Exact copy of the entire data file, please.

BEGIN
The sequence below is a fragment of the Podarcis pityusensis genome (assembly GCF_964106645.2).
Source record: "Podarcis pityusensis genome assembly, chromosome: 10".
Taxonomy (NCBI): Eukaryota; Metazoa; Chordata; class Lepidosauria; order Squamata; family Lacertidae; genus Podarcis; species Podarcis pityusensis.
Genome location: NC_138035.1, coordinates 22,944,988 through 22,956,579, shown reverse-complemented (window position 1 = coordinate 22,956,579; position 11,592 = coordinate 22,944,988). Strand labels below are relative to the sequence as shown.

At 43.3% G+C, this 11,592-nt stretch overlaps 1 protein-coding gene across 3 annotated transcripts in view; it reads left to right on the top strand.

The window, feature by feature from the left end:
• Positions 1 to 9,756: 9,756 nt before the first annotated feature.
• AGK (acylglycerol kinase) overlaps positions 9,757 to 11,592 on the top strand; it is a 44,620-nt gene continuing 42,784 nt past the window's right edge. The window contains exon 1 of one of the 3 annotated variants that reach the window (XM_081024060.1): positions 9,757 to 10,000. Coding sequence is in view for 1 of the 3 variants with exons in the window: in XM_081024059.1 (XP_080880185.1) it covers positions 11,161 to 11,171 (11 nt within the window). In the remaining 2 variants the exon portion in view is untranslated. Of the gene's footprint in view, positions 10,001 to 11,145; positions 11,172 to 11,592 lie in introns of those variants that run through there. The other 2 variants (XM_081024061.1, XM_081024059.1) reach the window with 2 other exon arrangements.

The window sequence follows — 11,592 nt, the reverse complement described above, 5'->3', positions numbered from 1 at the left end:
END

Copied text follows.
The sequence below is a fragment of the Podarcis pityusensis genome (assembly GCF_964106645.2).
Source record: "Podarcis pityusensis genome assembly, chromosome: 10".
Taxonomy (NCBI): Eukaryota; Metazoa; Chordata; class Lepidosauria; order Squamata; family Lacertidae; genus Podarcis; species Podarcis pityusensis.
Genome location: NC_138035.1, coordinates 22,944,988 through 22,956,579, shown reverse-complemented (window position 1 = coordinate 22,956,579; position 11,592 = coordinate 22,944,988). Strand labels below are relative to the sequence as shown.

At 43.3% G+C, this 11,592-nt stretch overlaps 1 protein-coding gene across 3 annotated transcripts in view; it reads left to right on the top strand.

The window, feature by feature from the left end:
• Positions 1 to 9,756: 9,756 nt before the first annotated feature.
• AGK (acylglycerol kinase) overlaps positions 9,757 to 11,592 on the top strand; it is a 44,620-nt gene continuing 42,784 nt past the window's right edge. The window contains exon 1 of one of the 3 annotated variants that reach the window (XM_081024060.1): positions 9,757 to 10,000. Coding sequence is in view for 1 of the 3 variants with exons in the window: in XM_081024059.1 (XP_080880185.1) it covers positions 11,161 to 11,171 (11 nt within the window). In the remaining 2 variants the exon portion in view is untranslated. Of the gene's footprint in view, positions 10,001 to 11,145; positions 11,172 to 11,592 lie in introns of those variants that run through there. The other 2 variants (XM_081024061.1, XM_081024059.1) reach the window with 2 other exon arrangements.

The window sequence follows — 11,592 nt, the reverse complement described above, 5'->3', positions numbered from 1 at the left end: